Until he was in his mid-thirties, Anthony Trollope was a loser in life.  He was born in London April 24, 1815, to an impecunious, ill-tempered lawyer, who barely scraped together enough to send him (as a reduced-fee day student) to two classy schools, Winchester and Harrow. At both of them Anthony found himself friendless and without spending money, and he was bullied so savagely that he considered suicide.

When Anthony was twelve, his mother and siblings left him and his father in England and moved to Cincinnati, Ohio, where Mrs. Trollope opened an unsuccessful emporium before giving up and returning to England four years later. Trollope’s father, meanwhile, had abandoned his law practice and failed as a farmer, and the whole family fled to Belgium to avoid prosecution by creditors.  Mrs. Trollope—Frances—had begun to write novels and earned enough from them to provide a modest living for the family.

Through the influence of a family friend, Anthony wangled a job as clerk in the postal service, and he returned to England when he was nineteen. He earned a reputation for lateness, incompetence, insubordination, and constant financial indebtedness. To get rid of him, the postal service exiled him to a low-level job in a remote part of Ireland. He met a Yorkshire girl named Rose Heseltine, who was vacationing in Ireland, and after a ten-year courtship, they were married in 1844.

During these years Trollope got his act together, won promotion in the postal service, and began writing novels in his spare time.  His work regimen was precise: he arose each morning at 5:o0 and wrote for three hours before going to the post office. “Three hours a day,” he declared, “will produce as much as a man ought to write. But he should so have trained himself that he shall be able to work continuously during those three hours - so have tutored his mind that it, shall not be necessary for him to sit nibbling his pen and gazing at the wall before him, till he shall have found the words with which he wants to express his ideas.'”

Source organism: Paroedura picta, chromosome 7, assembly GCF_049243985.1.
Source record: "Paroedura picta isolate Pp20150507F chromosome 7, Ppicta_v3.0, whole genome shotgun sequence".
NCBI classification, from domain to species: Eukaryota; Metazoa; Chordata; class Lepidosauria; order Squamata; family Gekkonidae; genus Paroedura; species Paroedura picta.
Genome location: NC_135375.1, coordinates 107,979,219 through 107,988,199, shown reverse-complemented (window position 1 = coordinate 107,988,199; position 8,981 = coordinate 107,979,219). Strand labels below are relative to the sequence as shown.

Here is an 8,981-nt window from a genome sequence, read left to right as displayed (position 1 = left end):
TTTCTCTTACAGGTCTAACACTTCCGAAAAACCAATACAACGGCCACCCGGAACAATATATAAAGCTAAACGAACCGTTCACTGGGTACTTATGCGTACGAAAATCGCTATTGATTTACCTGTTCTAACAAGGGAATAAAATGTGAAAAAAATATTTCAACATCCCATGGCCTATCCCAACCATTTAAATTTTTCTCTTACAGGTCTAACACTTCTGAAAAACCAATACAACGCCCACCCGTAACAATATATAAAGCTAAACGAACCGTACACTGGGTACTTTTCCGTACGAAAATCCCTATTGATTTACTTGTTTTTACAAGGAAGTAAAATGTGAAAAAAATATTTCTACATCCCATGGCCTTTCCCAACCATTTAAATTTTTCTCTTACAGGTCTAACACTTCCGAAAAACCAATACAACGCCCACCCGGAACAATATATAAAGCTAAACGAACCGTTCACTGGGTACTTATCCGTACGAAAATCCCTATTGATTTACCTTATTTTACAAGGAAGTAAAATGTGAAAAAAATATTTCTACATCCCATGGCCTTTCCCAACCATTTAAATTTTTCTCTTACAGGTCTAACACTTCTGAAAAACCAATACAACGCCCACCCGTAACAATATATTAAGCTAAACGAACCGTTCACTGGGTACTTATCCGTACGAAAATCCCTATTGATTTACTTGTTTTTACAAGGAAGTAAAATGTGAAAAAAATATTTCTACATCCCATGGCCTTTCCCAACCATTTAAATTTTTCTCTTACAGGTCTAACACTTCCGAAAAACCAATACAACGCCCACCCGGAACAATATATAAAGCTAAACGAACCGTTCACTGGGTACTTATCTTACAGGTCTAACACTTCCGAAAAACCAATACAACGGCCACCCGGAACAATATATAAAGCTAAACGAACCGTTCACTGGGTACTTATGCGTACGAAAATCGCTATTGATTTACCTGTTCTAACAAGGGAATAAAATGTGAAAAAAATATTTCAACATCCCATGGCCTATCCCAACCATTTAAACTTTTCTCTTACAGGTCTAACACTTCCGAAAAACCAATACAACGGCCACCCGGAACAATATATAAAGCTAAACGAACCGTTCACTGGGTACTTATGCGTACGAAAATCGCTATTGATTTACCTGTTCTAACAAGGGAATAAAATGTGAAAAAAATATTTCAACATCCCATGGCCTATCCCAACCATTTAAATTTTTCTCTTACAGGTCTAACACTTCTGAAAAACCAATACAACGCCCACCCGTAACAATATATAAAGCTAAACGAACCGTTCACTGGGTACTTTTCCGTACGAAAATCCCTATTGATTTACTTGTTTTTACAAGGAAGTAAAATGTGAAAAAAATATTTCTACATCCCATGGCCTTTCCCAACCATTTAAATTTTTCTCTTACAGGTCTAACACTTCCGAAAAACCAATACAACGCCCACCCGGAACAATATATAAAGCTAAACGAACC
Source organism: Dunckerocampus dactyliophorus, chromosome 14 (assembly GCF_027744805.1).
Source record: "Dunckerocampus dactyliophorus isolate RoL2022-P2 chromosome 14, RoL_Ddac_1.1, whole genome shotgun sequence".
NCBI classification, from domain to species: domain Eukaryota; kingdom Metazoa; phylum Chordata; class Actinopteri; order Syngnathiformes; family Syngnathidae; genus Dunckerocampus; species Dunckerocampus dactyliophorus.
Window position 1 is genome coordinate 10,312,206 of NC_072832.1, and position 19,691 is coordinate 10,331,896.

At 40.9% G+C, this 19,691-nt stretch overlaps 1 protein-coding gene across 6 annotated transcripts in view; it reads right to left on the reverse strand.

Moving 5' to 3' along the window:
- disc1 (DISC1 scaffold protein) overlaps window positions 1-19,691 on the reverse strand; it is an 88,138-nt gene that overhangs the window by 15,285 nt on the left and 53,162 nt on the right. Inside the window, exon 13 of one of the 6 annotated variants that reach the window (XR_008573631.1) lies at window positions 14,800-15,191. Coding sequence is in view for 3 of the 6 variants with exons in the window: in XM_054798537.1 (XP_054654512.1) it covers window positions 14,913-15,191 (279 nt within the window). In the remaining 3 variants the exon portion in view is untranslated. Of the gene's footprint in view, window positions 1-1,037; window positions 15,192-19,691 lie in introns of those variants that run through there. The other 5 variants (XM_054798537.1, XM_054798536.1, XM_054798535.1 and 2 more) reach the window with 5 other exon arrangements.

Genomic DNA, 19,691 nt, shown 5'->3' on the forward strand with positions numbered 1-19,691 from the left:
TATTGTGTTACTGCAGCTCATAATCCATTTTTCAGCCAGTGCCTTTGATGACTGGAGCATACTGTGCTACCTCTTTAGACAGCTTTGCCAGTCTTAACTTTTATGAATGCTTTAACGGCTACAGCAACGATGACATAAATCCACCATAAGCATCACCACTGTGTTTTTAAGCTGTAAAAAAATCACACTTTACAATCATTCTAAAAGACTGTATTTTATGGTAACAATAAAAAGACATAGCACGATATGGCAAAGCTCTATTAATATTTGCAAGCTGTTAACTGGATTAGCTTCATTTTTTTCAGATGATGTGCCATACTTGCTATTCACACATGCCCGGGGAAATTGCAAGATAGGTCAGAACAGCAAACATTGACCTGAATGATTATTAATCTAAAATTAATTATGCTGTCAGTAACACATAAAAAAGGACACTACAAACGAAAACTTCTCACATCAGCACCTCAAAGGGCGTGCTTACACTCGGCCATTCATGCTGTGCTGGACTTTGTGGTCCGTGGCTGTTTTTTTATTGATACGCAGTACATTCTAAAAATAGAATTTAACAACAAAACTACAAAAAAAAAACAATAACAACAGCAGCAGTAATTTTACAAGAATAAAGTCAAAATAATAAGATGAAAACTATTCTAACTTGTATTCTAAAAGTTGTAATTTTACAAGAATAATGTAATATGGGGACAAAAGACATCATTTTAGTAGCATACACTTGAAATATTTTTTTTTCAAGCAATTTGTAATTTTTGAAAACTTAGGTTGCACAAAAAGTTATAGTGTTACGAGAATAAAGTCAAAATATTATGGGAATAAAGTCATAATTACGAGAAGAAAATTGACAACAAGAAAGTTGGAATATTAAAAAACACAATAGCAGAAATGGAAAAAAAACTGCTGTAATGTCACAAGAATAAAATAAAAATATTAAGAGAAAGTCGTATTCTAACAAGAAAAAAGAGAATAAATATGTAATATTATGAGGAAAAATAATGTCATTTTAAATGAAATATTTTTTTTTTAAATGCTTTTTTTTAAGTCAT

Trollope was transferred back to England in 1851, and he began to travel a great deal on postal business, from Egypt to the West Indies.  At last in 1855 he had his first great literary success with The Warden, the first of his novels set in the fictional county of Barsetshire.  This was followed by several more Barchester novels over the next decade, including his most famous work, Barchester Towers. In all, Trollope wrote more than three dozen novels, including the Palliser series of six novels about a hero named Plantagenet Palliser.  

By 1867 he was successful enough to resign from the post office and devote himself fulltime to the literary life. He became a close friend of fellow novelist William Makepeace Thackeray and of artist John Everett Millais. He was a prominent member of the Athenaeum and Garrick Clubs, and he purchased a posh estate in Hertfordshire, where he lived with his wife and two sons.

As expressed in his works, as well as in his life, Trollope’s known religious views were conventional for the Victorian period, best characterized as moderate Broad Church Anglicanism. One of his biographers described it as: "Tolerance within a broad spectrum of belief and interpretation; a high regard for the individual conscience; moderation in face of extremism; [and] a recognition that truth may sometimes lie in both extremes rather than somewhere in between."

His pleasant life came to a sudden end in 1882. On November 3, he was enjoying a lively dinner party with friends, and after a sumptuous meal, they settled with their brandy and cigars to read aloud some excerpts from Trollope’s latest best-seller.  Trollope was known for his hearty laugh, which punctuated the reading. After one especially merry passage was read, it was noticed that he was not laughing. On close inspection, his friends found him immobilized in his chair, the victim of a massive stroke. He lingered for another month and died, at the age of sixty-seven, on December 6, 1882. He was buried in London’s Kensal Green Cemetery.